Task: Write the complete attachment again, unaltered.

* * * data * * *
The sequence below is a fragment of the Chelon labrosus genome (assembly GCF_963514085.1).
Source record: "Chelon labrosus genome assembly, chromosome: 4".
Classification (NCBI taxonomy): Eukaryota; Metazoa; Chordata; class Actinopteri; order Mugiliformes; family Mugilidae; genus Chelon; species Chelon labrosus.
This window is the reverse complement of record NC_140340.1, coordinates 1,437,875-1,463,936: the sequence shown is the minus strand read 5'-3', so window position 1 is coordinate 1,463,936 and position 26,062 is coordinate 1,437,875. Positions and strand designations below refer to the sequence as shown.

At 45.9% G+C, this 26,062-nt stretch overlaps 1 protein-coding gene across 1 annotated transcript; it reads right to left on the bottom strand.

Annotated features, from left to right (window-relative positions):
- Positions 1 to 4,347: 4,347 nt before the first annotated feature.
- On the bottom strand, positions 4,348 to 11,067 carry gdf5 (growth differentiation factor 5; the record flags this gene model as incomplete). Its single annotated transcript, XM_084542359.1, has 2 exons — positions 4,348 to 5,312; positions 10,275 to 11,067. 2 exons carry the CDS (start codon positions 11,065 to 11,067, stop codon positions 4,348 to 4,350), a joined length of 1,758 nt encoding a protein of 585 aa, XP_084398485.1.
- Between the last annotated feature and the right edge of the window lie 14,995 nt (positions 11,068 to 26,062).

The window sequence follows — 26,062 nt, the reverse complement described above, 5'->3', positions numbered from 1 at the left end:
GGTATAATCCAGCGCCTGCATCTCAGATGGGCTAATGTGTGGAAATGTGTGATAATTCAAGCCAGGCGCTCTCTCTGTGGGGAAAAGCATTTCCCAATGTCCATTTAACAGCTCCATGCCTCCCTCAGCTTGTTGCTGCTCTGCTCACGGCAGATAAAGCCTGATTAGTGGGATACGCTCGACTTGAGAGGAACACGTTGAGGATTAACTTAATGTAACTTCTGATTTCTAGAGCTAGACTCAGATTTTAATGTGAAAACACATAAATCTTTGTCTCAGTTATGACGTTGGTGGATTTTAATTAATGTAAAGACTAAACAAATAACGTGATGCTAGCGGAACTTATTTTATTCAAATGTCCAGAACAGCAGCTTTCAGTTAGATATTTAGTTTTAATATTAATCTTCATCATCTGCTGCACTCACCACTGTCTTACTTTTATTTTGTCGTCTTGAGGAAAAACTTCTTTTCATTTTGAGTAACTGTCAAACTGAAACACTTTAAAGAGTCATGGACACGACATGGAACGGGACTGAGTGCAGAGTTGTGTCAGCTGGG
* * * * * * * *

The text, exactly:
The sequence below is a fragment of the Chelon labrosus genome (assembly GCF_963514085.1).
Source record: "Chelon labrosus genome assembly, chromosome: 4".
Classification (NCBI taxonomy): Eukaryota; Metazoa; Chordata; class Actinopteri; order Mugiliformes; family Mugilidae; genus Chelon; species Chelon labrosus.
This window is the reverse complement of record NC_140340.1, coordinates 1,437,875-1,463,936: the sequence shown is the minus strand read 5'-3', so window position 1 is coordinate 1,463,936 and position 26,062 is coordinate 1,437,875. Positions and strand designations below refer to the sequence as shown.

At 45.9% G+C, this 26,062-nt stretch overlaps 1 protein-coding gene across 1 annotated transcript; it reads right to left on the bottom strand.

Annotated features, from left to right (window-relative positions):
- Positions 1 to 4,347: 4,347 nt before the first annotated feature.
- On the bottom strand, positions 4,348 to 11,067 carry gdf5 (growth differentiation factor 5; the record flags this gene model as incomplete). Its single annotated transcript, XM_084542359.1, has 2 exons — positions 4,348 to 5,312; positions 10,275 to 11,067. 2 exons carry the CDS (start codon positions 11,065 to 11,067, stop codon positions 4,348 to 4,350), a joined length of 1,758 nt encoding a protein of 585 aa, XP_084398485.1.
- Between the last annotated feature and the right edge of the window lie 14,995 nt (positions 11,068 to 26,062).

The window sequence follows — 26,062 nt, the reverse complement described above, 5'->3', positions numbered from 1 at the left end:
GGTATAATCCAGCGCCTGCATCTCAGATGGGCTAATGTGTGGAAATGTGTGATAATTCAAGCCAGGCGCTCTCTCTGTGGGGAAAAGCATTTCCCAATGTCCATTTAACAGCTCCATGCCTCCCTCAGCTTGTTGCTGCTCTGCTCACGGCAGATAAAGCCTGATTAGTGGGATACGCTCGACTTGAGAGGAACACGTTGAGGATTAACTTAATGTAACTTCTGATTTCTAGAGCTAGACTCAGATTTTAATGTGAAAACACATAAATCTTTGTCTCAGTTATGACGTTGGTGGATTTTAATTAATGTAAAGACTAAACAAATAACGTGATGCTAGCGGAACTTATTTTATTCAAATGTCCAGAACAGCAGCTTTCAGTTAGATATTTAGTTTTAATATTAATCTTCATCATCTGCTGCACTCACCACTGTCTTACTTTTATTTTGTCGTCTTGAGGAAAAACTTCTTTTCATTTTGAGTAACTGTCAAACTGAAACACTTTAAAGAGTCATGGACACGACATGGAACGGGACTGAGTGCAGAGTTGTGTCAGCTGGG